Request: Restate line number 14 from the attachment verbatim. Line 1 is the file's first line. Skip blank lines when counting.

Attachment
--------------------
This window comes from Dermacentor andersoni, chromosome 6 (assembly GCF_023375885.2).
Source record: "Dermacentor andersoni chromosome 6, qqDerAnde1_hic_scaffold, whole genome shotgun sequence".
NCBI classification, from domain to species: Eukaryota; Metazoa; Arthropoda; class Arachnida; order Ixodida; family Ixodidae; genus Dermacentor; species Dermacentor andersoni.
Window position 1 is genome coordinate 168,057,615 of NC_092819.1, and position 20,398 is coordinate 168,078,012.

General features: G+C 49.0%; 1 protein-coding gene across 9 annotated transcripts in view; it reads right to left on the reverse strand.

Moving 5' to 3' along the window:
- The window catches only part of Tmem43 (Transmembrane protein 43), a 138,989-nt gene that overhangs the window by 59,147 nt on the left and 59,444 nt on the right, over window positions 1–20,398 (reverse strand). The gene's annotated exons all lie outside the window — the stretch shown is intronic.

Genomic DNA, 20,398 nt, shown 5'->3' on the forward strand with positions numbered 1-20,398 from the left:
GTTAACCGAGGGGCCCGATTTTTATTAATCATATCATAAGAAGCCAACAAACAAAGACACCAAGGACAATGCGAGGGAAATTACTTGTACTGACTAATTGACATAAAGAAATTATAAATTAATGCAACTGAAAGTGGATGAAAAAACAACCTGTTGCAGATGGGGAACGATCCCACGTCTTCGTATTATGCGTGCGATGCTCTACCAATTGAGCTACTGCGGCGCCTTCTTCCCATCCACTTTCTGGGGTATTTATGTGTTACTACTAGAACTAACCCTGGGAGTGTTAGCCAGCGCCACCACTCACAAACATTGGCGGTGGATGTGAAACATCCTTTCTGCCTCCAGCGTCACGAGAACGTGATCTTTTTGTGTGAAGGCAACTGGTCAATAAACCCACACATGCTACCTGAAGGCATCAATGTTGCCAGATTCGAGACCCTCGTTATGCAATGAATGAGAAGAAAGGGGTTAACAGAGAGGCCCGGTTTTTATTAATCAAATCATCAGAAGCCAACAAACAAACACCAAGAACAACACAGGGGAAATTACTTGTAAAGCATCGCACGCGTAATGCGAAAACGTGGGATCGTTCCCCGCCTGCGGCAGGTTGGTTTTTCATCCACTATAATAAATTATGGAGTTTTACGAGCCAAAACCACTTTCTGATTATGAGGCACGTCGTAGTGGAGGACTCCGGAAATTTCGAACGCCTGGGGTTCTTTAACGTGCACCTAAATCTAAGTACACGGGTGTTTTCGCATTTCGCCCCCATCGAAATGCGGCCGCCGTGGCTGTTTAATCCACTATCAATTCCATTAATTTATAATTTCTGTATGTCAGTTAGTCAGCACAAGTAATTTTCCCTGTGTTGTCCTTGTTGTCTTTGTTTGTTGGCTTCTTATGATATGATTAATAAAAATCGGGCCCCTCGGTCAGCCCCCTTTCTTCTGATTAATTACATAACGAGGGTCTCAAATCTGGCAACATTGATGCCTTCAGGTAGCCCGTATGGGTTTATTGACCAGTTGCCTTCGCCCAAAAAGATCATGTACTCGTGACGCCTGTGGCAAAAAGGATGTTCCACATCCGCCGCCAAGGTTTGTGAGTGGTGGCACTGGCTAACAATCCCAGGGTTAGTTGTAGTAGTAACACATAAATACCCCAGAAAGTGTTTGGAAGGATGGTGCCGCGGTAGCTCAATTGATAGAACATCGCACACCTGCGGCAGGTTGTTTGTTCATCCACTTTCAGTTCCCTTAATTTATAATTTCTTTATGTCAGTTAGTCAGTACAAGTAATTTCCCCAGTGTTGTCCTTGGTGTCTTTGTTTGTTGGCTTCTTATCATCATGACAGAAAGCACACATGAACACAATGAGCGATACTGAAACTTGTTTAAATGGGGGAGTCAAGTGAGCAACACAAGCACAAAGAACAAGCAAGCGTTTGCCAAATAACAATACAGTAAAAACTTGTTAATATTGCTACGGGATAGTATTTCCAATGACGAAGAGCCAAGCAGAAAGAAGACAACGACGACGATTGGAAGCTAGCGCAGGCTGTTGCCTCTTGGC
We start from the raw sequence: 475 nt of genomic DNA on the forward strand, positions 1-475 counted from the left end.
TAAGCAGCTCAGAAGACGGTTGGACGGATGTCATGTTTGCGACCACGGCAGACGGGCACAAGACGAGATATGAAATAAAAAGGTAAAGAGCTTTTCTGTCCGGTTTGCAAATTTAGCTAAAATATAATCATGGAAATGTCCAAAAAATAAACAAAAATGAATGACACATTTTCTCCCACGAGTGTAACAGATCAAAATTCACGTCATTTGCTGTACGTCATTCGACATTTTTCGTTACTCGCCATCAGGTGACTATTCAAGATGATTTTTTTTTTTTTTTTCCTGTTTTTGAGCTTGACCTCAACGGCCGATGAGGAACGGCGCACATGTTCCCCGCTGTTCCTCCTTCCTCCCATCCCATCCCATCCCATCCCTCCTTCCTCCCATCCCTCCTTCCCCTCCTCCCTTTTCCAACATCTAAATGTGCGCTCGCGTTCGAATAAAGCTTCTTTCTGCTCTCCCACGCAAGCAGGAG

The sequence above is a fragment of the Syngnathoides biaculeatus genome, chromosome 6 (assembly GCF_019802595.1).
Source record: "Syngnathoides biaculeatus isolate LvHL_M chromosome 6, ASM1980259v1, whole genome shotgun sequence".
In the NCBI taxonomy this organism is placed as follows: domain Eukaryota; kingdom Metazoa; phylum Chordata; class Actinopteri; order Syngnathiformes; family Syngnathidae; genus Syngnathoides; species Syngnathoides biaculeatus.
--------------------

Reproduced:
In the NCBI taxonomy this organism is placed as follows: domain Eukaryota; kingdom Metazoa; phylum Chordata; class Actinopteri; order Syngnathiformes; family Syngnathidae; genus Syngnathoides; species Syngnathoides biaculeatus.